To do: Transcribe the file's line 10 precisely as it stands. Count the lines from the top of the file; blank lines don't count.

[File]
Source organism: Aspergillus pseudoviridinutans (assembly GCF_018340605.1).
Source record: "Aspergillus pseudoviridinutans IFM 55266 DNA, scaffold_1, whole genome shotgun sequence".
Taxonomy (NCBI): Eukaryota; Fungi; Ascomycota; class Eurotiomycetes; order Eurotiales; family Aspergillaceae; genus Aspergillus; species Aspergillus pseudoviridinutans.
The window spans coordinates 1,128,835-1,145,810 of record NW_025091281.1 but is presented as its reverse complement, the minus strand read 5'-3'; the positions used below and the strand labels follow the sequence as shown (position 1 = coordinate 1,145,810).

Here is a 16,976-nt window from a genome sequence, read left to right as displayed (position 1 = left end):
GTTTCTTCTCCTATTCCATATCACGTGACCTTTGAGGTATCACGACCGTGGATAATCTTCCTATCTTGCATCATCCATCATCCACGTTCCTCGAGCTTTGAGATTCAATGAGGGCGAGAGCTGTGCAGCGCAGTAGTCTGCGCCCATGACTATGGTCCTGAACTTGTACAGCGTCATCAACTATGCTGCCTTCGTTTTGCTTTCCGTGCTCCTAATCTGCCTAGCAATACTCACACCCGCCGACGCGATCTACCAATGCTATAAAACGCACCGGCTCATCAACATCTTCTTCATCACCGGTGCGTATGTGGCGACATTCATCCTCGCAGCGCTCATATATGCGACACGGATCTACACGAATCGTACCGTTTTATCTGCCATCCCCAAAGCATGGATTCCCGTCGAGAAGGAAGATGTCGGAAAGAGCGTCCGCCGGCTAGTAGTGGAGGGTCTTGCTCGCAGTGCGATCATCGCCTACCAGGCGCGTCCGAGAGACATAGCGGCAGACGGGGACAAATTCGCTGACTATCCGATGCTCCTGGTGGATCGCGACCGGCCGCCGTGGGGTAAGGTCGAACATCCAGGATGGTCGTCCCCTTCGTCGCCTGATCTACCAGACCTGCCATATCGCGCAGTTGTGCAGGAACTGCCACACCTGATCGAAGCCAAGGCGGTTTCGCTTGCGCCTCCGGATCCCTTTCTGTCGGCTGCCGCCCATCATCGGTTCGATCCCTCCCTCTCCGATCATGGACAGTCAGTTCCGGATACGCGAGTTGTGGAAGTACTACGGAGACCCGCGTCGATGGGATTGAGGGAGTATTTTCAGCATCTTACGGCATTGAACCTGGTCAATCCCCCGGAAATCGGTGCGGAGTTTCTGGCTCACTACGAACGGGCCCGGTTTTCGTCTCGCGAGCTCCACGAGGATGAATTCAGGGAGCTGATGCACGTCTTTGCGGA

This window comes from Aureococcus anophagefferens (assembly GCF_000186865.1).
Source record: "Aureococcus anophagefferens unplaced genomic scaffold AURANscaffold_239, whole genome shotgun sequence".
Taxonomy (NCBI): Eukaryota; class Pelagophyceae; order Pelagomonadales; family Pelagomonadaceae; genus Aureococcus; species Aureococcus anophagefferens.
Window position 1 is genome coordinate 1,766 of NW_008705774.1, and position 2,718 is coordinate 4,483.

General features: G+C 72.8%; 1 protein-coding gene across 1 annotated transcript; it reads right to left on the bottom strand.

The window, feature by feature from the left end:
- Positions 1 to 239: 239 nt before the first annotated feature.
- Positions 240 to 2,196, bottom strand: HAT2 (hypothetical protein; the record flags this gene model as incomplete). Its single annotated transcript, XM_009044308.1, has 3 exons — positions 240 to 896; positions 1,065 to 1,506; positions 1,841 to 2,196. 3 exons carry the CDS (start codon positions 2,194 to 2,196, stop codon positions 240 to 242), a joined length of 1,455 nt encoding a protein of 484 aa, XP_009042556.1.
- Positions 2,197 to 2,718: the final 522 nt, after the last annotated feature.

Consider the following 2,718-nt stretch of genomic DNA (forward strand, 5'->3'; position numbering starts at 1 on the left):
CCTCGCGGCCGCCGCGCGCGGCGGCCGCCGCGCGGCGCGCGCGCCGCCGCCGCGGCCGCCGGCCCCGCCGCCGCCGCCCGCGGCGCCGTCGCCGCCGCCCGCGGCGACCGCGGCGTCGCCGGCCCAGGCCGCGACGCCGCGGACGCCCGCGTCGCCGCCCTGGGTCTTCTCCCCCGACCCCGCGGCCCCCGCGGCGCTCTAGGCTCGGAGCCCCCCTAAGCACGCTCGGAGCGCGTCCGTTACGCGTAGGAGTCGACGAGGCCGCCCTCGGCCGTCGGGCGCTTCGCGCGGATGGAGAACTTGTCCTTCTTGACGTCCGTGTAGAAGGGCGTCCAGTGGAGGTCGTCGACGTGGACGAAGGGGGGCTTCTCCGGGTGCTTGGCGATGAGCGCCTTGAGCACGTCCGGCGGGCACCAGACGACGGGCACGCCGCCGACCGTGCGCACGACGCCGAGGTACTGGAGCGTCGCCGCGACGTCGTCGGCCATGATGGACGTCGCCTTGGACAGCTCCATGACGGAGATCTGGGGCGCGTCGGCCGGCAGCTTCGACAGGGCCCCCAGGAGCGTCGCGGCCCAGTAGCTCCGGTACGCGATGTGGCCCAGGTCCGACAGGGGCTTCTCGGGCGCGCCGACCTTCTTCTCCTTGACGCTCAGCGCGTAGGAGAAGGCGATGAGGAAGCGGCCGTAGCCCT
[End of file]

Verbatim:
Window position 1 is genome coordinate 1,766 of NW_008705774.1, and position 2,718 is coordinate 4,483.